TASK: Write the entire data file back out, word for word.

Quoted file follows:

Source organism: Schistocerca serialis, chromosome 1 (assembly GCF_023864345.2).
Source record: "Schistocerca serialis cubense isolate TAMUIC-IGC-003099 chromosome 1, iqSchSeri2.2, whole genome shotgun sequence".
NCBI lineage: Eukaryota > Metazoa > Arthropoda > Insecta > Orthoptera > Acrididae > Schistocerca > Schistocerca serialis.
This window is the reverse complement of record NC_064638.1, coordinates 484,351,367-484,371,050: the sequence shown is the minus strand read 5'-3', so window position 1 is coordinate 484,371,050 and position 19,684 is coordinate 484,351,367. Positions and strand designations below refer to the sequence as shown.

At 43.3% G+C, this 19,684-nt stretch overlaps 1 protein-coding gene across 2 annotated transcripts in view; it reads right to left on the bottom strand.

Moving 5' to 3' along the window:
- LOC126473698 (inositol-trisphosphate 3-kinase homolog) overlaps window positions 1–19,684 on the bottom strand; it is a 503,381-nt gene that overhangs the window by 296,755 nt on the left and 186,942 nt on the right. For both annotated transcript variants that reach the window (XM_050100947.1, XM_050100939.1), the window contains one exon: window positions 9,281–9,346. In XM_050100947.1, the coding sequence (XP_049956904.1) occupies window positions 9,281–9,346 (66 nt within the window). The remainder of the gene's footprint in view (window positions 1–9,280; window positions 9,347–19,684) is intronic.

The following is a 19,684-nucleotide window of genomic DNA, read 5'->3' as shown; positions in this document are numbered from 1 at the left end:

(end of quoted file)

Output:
Source organism: Schistocerca serialis, chromosome 1 (assembly GCF_023864345.2).
Source record: "Schistocerca serialis cubense isolate TAMUIC-IGC-003099 chromosome 1, iqSchSeri2.2, whole genome shotgun sequence".
NCBI lineage: Eukaryota > Metazoa > Arthropoda > Insecta > Orthoptera > Acrididae > Schistocerca > Schistocerca serialis.
This window is the reverse complement of record NC_064638.1, coordinates 484,351,367-484,371,050: the sequence shown is the minus strand read 5'-3', so window position 1 is coordinate 484,371,050 and position 19,684 is coordinate 484,351,367. Positions and strand designations below refer to the sequence as shown.

At 43.3% G+C, this 19,684-nt stretch overlaps 1 protein-coding gene across 2 annotated transcripts in view; it reads right to left on the bottom strand.

Moving 5' to 3' along the window:
- LOC126473698 (inositol-trisphosphate 3-kinase homolog) overlaps window positions 1–19,684 on the bottom strand; it is a 503,381-nt gene that overhangs the window by 296,755 nt on the left and 186,942 nt on the right. For both annotated transcript variants that reach the window (XM_050100947.1, XM_050100939.1), the window contains one exon: window positions 9,281–9,346. In XM_050100947.1, the coding sequence (XP_049956904.1) occupies window positions 9,281–9,346 (66 nt within the window). The remainder of the gene's footprint in view (window positions 1–9,280; window positions 9,347–19,684) is intronic.

The following is a 19,684-nucleotide window of genomic DNA, read 5'->3' as shown; positions in this document are numbered from 1 at the left end: